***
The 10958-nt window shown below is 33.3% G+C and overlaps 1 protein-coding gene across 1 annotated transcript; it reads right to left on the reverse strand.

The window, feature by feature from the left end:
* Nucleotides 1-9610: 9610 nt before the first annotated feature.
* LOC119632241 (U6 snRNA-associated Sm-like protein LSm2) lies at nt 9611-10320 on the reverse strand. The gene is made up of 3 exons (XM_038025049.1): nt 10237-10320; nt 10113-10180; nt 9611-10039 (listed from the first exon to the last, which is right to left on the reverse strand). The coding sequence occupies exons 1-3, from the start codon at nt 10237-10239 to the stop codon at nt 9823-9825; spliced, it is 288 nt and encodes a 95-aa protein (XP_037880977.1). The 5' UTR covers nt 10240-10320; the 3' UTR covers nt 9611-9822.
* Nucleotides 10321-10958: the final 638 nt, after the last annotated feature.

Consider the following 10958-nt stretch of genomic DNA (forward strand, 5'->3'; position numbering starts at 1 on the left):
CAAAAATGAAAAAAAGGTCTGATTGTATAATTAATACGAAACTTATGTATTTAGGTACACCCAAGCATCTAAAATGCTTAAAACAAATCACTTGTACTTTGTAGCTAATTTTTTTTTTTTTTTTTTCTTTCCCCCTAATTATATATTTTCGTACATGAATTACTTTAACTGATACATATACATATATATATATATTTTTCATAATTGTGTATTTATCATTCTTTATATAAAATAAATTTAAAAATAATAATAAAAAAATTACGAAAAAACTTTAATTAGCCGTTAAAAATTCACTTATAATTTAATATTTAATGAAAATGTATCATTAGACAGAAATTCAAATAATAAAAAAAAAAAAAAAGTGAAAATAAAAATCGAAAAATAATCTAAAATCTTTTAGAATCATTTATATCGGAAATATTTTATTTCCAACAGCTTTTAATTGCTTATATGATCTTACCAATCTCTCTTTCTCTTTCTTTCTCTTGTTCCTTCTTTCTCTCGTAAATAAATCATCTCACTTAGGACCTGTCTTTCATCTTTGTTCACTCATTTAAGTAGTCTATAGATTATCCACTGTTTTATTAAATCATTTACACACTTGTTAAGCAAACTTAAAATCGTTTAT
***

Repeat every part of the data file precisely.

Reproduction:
The 10958-nt window shown below is 33.3% G+C and overlaps 1 protein-coding gene across 1 annotated transcript; it reads right to left on the reverse strand.

The window, feature by feature from the left end:
* Nucleotides 1-9610: 9610 nt before the first annotated feature.
* LOC119632241 (U6 snRNA-associated Sm-like protein LSm2) lies at nt 9611-10320 on the reverse strand. The gene is made up of 3 exons (XM_038025049.1): nt 10237-10320; nt 10113-10180; nt 9611-10039 (listed from the first exon to the last, which is right to left on the reverse strand). The coding sequence occupies exons 1-3, from the start codon at nt 10237-10239 to the stop codon at nt 9823-9825; spliced, it is 288 nt and encodes a 95-aa protein (XP_037880977.1). The 5' UTR covers nt 10240-10320; the 3' UTR covers nt 9611-9822.
* Nucleotides 10321-10958: the final 638 nt, after the last annotated feature.

Consider the following 10958-nt stretch of genomic DNA (forward strand, 5'->3'; position numbering starts at 1 on the left):
CAAAAATGAAAAAAAGGTCTGATTGTATAATTAATACGAAACTTATGTATTTAGGTACACCCAAGCATCTAAAATGCTTAAAACAAATCACTTGTACTTTGTAGCTAATTTTTTTTTTTTTTTTTTCTTTCCCCCTAATTATATATTTTCGTACATGAATTACTTTAACTGATACATATACATATATATATATATTTTTCATAATTGTGTATTTATCATTCTTTATATAAAATAAATTTAAAAATAATAATAAAAAAATTACGAAAAAACTTTAATTAGCCGTTAAAAATTCACTTATAATTTAATATTTAATGAAAATGTATCATTAGACAGAAATTCAAATAATAAAAAAAAAAAAAAAGTGAAAATAAAAATCGAAAAATAATCTAAAATCTTTTAGAATCATTTATATCGGAAATATTTTATTTCCAACAGCTTTTAATTGCTTATATGATCTTACCAATCTCTCTTTCTCTTTCTTTCTCTTGTTCCTTCTTTCTCTCGTAAATAAATCATCTCACTTAGGACCTGTCTTTCATCTTTGTTCACTCATTTAAGTAGTCTATAGATTATCCACTGTTTTATTAAATCATTTACACACTTGTTAAGCAAACTTAAAATCGTTTAT